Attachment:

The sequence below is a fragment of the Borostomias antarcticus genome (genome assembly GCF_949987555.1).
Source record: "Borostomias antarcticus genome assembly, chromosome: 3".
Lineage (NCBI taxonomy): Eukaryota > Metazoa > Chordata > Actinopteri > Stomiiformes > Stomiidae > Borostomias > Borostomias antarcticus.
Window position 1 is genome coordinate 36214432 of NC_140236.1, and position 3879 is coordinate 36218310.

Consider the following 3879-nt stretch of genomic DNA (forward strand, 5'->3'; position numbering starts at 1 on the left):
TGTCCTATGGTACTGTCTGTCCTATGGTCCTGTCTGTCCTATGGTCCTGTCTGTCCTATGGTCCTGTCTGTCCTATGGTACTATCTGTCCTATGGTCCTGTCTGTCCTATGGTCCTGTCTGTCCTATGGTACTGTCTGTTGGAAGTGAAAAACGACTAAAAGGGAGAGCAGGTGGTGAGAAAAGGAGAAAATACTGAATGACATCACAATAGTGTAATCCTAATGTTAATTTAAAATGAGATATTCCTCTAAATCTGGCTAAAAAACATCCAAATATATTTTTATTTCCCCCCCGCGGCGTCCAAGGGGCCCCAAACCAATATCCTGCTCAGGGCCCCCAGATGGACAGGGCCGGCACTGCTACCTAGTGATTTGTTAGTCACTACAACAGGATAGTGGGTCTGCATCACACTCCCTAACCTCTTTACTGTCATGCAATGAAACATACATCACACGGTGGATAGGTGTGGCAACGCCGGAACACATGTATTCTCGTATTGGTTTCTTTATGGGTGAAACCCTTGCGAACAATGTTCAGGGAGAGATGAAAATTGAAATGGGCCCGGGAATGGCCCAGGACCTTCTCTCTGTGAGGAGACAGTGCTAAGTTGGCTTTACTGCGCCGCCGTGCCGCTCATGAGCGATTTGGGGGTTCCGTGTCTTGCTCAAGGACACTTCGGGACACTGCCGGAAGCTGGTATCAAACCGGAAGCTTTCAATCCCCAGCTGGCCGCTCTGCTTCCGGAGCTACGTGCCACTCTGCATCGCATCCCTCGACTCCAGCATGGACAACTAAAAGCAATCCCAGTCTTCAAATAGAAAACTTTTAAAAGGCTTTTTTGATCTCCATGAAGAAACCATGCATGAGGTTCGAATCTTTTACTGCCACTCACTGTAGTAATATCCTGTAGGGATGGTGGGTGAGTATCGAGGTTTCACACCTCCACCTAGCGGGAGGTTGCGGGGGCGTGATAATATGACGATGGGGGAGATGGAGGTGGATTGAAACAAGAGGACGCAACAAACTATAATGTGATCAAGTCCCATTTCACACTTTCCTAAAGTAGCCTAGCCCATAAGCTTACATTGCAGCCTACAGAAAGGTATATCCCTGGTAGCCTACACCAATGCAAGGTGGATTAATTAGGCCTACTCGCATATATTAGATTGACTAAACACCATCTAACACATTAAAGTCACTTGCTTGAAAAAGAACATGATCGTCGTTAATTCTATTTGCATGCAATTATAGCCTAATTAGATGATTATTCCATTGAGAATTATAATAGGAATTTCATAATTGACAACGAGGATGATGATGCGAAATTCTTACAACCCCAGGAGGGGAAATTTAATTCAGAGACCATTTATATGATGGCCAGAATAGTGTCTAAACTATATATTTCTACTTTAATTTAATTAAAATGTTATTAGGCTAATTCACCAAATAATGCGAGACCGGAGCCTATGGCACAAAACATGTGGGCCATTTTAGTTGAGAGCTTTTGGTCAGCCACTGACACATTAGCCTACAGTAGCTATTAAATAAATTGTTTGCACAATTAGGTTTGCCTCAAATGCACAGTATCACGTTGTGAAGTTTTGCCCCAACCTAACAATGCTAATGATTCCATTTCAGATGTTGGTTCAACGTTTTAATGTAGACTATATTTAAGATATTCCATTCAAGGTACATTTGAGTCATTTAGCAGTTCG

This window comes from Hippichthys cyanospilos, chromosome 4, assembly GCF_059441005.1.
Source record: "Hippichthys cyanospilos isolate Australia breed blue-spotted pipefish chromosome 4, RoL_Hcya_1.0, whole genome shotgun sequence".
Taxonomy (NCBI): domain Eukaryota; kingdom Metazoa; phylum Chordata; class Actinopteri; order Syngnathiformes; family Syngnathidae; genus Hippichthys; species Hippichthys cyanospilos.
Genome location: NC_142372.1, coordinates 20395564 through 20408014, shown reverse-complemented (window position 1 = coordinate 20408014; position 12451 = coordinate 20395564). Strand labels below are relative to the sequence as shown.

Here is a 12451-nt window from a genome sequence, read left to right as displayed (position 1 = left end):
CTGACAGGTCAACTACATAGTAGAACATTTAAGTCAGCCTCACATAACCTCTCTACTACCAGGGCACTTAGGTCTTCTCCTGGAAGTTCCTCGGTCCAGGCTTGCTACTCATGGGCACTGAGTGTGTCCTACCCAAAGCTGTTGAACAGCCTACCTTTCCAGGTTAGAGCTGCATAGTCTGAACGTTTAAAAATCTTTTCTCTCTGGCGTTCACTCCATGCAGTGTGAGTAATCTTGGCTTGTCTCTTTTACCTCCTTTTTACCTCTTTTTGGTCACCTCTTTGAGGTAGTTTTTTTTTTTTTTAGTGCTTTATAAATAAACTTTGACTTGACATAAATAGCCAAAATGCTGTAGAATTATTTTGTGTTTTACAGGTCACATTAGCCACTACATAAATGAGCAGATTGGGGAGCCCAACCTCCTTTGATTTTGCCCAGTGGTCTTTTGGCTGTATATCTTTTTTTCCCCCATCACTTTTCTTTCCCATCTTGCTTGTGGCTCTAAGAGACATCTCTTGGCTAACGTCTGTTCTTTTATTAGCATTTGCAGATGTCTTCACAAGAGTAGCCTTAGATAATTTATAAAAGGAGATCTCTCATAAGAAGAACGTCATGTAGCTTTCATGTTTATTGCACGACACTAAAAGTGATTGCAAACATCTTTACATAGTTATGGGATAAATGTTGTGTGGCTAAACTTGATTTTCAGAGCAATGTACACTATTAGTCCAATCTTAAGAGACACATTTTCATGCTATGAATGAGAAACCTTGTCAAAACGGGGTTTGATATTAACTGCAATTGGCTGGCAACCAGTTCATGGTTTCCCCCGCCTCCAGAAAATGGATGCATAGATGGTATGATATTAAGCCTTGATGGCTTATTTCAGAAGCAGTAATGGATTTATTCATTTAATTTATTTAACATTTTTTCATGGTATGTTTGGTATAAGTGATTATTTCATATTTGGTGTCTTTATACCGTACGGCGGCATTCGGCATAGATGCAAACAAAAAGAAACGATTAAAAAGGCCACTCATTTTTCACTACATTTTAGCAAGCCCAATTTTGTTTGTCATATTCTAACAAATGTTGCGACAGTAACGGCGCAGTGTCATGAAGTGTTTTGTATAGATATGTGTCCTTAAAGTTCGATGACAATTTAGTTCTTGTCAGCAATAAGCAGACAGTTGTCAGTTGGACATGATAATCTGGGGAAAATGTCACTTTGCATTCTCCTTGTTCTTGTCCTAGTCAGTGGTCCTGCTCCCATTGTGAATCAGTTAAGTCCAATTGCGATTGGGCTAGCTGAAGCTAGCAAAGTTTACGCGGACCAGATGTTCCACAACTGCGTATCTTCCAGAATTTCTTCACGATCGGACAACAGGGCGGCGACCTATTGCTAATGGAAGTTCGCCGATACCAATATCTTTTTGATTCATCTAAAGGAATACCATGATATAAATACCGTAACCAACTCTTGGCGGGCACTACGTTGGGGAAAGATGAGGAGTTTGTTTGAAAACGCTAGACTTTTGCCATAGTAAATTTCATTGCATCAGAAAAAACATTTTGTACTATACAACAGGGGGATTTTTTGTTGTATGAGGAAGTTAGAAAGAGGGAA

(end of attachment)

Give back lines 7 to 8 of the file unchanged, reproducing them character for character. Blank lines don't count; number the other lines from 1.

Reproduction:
This window comes from Hippichthys cyanospilos, chromosome 4, assembly GCF_059441005.1.
Source record: "Hippichthys cyanospilos isolate Australia breed blue-spotted pipefish chromosome 4, RoL_Hcya_1.0, whole genome shotgun sequence".